My only problem is the whitespace requirements, which are terrible, & is why I still prefer C-style braces & semicolons — though I think Ruby would work fine with just line-ending punctuation, since block-starters & “end” are just as specific as braces. I hate it ’cause I oft want to break up long lines o’ code & it’s much harder to do than in, say, C++, which lets you break code however you want & will always know where the line ends thanks to the semicolon, & thus saves its ugliness for stds & HTML-tag container templates.

¿Wanna know how an associative array o’ #s looks in C++?

std::unordered_map<std::string, int> gorgeous_list_;

¡What beauty!

( Yes, I know I can use “using std”. If I like namespace poisoning — ¡you revolting savage! )

Then ’gain, maybe Ruby’s better @ breaking up lines, since it does seem to be able to break up ’tween commas. I remember I had trouble breaking up lines in Python once & the solution was apparently to put some god-awful “\” or something & I’m like, ¿isn’t this s’posed to be better-looking than C++?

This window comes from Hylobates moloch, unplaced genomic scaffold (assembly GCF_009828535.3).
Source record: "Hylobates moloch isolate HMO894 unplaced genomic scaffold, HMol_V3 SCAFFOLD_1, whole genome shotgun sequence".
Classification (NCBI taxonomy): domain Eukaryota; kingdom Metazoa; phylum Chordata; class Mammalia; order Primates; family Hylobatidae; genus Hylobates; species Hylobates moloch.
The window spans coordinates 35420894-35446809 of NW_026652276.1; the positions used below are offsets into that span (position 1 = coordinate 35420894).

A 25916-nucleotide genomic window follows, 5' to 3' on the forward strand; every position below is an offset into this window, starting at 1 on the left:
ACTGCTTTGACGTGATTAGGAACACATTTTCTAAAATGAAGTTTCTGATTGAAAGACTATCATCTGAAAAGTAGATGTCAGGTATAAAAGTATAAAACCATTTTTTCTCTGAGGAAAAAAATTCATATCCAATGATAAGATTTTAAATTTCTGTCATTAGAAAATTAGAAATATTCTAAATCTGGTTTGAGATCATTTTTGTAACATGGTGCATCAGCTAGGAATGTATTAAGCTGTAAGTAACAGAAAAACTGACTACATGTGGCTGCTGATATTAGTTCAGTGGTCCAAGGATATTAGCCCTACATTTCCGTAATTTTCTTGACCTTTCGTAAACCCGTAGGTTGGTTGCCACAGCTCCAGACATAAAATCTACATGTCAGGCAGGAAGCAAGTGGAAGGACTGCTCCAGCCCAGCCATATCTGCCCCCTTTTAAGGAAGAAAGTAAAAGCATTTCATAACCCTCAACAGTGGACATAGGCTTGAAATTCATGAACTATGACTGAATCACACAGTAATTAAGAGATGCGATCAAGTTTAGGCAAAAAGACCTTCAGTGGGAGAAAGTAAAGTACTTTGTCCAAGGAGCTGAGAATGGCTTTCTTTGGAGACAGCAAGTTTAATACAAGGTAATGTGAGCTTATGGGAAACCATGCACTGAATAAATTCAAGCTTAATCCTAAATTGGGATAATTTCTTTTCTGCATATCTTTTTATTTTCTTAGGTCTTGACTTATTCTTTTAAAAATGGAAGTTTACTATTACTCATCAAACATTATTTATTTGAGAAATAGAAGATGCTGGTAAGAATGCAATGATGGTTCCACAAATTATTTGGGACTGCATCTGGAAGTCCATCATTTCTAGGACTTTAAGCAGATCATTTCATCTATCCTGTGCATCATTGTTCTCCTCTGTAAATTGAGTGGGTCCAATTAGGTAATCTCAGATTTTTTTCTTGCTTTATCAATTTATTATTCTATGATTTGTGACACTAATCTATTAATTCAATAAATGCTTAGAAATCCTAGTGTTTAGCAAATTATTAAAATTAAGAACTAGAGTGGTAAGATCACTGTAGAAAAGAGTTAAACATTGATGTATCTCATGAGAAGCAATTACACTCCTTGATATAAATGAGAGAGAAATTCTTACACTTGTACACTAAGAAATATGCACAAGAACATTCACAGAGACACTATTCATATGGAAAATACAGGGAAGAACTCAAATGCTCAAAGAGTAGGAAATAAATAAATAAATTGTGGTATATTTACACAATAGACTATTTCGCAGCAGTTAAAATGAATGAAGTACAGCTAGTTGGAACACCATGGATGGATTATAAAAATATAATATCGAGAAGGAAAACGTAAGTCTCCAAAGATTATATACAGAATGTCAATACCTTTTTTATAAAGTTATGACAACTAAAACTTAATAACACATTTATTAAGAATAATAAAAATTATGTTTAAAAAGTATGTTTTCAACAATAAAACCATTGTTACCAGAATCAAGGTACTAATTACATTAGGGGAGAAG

Let me ask you this – How many ways are there to write an HTTP routing component for a Web app or an image manipulation library?

I ne’er did it without biting: ask Mr. Owl.

Convention over configuration, best practices and clear codings standards don’t take freedom away from developers.

See, this is something I’d agree with, but Ruby doesn’t actually succeed well. For instance, Ruby has a radically different syntax from the C-style convention, including their bizarre use o’ “def” for “function” & “elsif” ( which is the stupidest bastardization o’ English since “RESTful” ) & having object members have a “@” in front o’ them & having static class members have 2 “@”s in front o’ them — ’cause that makes sense. Granted, PHP has those dumbass “$”s. ¿What the fuck is wrong with you people? ¿What e’er happened to the idea that code’s s’posed to be as comprehensible as feasible? ¿What made anyone think that $s & @s aided understanding in any way whatsoe’er?